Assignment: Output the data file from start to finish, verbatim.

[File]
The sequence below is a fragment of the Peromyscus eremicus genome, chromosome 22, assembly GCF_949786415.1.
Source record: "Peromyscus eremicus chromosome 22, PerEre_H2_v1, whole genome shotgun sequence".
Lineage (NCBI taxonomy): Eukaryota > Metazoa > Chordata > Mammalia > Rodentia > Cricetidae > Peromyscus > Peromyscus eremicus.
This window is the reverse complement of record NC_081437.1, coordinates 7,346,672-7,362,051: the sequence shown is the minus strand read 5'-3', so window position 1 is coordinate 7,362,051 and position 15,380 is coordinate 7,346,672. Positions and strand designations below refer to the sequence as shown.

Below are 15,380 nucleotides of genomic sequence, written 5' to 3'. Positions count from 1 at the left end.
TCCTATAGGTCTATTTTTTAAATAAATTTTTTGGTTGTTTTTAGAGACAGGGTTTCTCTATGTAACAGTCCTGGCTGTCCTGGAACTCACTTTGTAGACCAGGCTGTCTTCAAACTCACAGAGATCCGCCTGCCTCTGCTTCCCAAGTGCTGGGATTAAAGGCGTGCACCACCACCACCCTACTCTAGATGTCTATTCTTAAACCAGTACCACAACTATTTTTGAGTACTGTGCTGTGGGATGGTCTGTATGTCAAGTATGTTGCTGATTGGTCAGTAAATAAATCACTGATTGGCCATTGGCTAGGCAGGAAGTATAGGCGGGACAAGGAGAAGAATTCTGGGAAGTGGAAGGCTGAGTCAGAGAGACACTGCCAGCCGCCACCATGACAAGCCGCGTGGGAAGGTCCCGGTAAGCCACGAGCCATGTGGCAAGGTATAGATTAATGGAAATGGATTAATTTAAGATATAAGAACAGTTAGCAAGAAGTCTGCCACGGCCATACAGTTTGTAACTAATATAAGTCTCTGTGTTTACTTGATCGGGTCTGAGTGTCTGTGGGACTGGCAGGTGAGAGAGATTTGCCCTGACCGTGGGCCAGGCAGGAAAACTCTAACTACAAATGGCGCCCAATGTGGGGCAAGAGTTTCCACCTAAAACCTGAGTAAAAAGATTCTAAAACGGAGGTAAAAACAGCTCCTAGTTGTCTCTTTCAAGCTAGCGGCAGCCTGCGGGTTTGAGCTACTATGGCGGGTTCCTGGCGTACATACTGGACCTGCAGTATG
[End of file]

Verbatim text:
The sequence below is a fragment of the Peromyscus eremicus genome, chromosome 22, assembly GCF_949786415.1.
Source record: "Peromyscus eremicus chromosome 22, PerEre_H2_v1, whole genome shotgun sequence".
Lineage (NCBI taxonomy): Eukaryota > Metazoa > Chordata > Mammalia > Rodentia > Cricetidae > Peromyscus > Peromyscus eremicus.
This window is the reverse complement of record NC_081437.1, coordinates 7,346,672-7,362,051: the sequence shown is the minus strand read 5'-3', so window position 1 is coordinate 7,362,051 and position 15,380 is coordinate 7,346,672. Positions and strand designations below refer to the sequence as shown.

Below are 15,380 nucleotides of genomic sequence, written 5' to 3'. Positions count from 1 at the left end.
TCCTATAGGTCTATTTTTTAAATAAATTTTTTGGTTGTTTTTAGAGACAGGGTTTCTCTATGTAACAGTCCTGGCTGTCCTGGAACTCACTTTGTAGACCAGGCTGTCTTCAAACTCACAGAGATCCGCCTGCCTCTGCTTCCCAAGTGCTGGGATTAAAGGCGTGCACCACCACCACCCTACTCTAGATGTCTATTCTTAAACCAGTACCACAACTATTTTTGAGTACTGTGCTGTGGGATGGTCTGTATGTCAAGTATGTTGCTGATTGGTCAGTAAATAAATCACTGATTGGCCATTGGCTAGGCAGGAAGTATAGGCGGGACAAGGAGAAGAATTCTGGGAAGTGGAAGGCTGAGTCAGAGAGACACTGCCAGCCGCCACCATGACAAGCCGCGTGGGAAGGTCCCGGTAAGCCACGAGCCATGTGGCAAGGTATAGATTAATGGAAATGGATTAATTTAAGATATAAGAACAGTTAGCAAGAAGTCTGCCACGGCCATACAGTTTGTAACTAATATAAGTCTCTGTGTTTACTTGATCGGGTCTGAGTGTCTGTGGGACTGGCAGGTGAGAGAGATTTGCCCTGACCGTGGGCCAGGCAGGAAAACTCTAACTACAAATGGCGCCCAATGTGGGGCAAGAGTTTCCACCTAAAACCTGAGTAAAAAGATTCTAAAACGGAGGTAAAAACAGCTCCTAGTTGTCTCTTTCAAGCTAGCGGCAGCCTGCGGGTTTGAGCTACTATGGCGGGTTCCTGGCGTACATACTGGACCTGCAGTATG